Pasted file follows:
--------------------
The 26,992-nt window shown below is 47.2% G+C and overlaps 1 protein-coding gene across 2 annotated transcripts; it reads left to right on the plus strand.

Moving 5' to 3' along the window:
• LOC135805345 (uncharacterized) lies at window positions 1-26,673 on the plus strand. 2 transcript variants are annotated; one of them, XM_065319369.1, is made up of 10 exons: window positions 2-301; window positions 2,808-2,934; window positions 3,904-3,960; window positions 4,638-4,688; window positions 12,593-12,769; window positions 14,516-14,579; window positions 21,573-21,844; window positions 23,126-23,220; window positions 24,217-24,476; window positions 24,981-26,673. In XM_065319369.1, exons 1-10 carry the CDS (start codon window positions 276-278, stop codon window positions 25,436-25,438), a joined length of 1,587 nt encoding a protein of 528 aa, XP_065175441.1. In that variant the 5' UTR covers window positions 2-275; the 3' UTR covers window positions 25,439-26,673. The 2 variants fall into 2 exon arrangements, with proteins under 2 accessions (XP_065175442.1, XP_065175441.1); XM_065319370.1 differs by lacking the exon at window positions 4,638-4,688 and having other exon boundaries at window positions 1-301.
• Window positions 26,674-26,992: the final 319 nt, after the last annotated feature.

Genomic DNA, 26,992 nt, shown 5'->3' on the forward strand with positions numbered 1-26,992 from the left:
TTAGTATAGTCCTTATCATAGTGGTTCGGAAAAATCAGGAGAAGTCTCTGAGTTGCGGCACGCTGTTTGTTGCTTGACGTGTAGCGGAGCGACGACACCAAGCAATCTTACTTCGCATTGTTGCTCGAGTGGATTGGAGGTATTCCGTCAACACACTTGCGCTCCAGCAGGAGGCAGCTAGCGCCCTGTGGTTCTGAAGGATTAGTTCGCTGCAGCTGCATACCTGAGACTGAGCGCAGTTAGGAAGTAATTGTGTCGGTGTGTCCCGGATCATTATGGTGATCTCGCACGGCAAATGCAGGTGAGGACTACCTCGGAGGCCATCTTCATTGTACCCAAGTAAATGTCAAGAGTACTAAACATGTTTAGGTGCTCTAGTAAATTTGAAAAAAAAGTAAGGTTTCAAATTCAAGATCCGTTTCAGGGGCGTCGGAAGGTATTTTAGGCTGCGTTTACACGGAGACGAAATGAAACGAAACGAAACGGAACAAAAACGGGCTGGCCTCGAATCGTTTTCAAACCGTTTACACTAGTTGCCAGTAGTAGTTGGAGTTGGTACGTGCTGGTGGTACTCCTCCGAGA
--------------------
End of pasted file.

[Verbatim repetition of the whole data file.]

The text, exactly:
The 26,992-nt window shown below is 47.2% G+C and overlaps 1 protein-coding gene across 2 annotated transcripts; it reads left to right on the plus strand.

Moving 5' to 3' along the window:
• LOC135805345 (uncharacterized) lies at window positions 1-26,673 on the plus strand. 2 transcript variants are annotated; one of them, XM_065319369.1, is made up of 10 exons: window positions 2-301; window positions 2,808-2,934; window positions 3,904-3,960; window positions 4,638-4,688; window positions 12,593-12,769; window positions 14,516-14,579; window positions 21,573-21,844; window positions 23,126-23,220; window positions 24,217-24,476; window positions 24,981-26,673. In XM_065319369.1, exons 1-10 carry the CDS (start codon window positions 276-278, stop codon window positions 25,436-25,438), a joined length of 1,587 nt encoding a protein of 528 aa, XP_065175441.1. In that variant the 5' UTR covers window positions 2-275; the 3' UTR covers window positions 25,439-26,673. The 2 variants fall into 2 exon arrangements, with proteins under 2 accessions (XP_065175442.1, XP_065175441.1); XM_065319370.1 differs by lacking the exon at window positions 4,638-4,688 and having other exon boundaries at window positions 1-301.
• Window positions 26,674-26,992: the final 319 nt, after the last annotated feature.

Genomic DNA, 26,992 nt, shown 5'->3' on the forward strand with positions numbered 1-26,992 from the left:
TTAGTATAGTCCTTATCATAGTGGTTCGGAAAAATCAGGAGAAGTCTCTGAGTTGCGGCACGCTGTTTGTTGCTTGACGTGTAGCGGAGCGACGACACCAAGCAATCTTACTTCGCATTGTTGCTCGAGTGGATTGGAGGTATTCCGTCAACACACTTGCGCTCCAGCAGGAGGCAGCTAGCGCCCTGTGGTTCTGAAGGATTAGTTCGCTGCAGCTGCATACCTGAGACTGAGCGCAGTTAGGAAGTAATTGTGTCGGTGTGTCCCGGATCATTATGGTGATCTCGCACGGCAAATGCAGGTGAGGACTACCTCGGAGGCCATCTTCATTGTACCCAAGTAAATGTCAAGAGTACTAAACATGTTTAGGTGCTCTAGTAAATTTGAAAAAAAAGTAAGGTTTCAAATTCAAGATCCGTTTCAGGGGCGTCGGAAGGTATTTTAGGCTGCGTTTACACGGAGACGAAATGAAACGAAACGAAACGGAACAAAAACGGGCTGGCCTCGAATCGTTTTCAAACCGTTTACACTAGTTGCCAGTAGTAGTTGGAGTTGGTACGTGCTGGTGGTACTCCTCCGAGA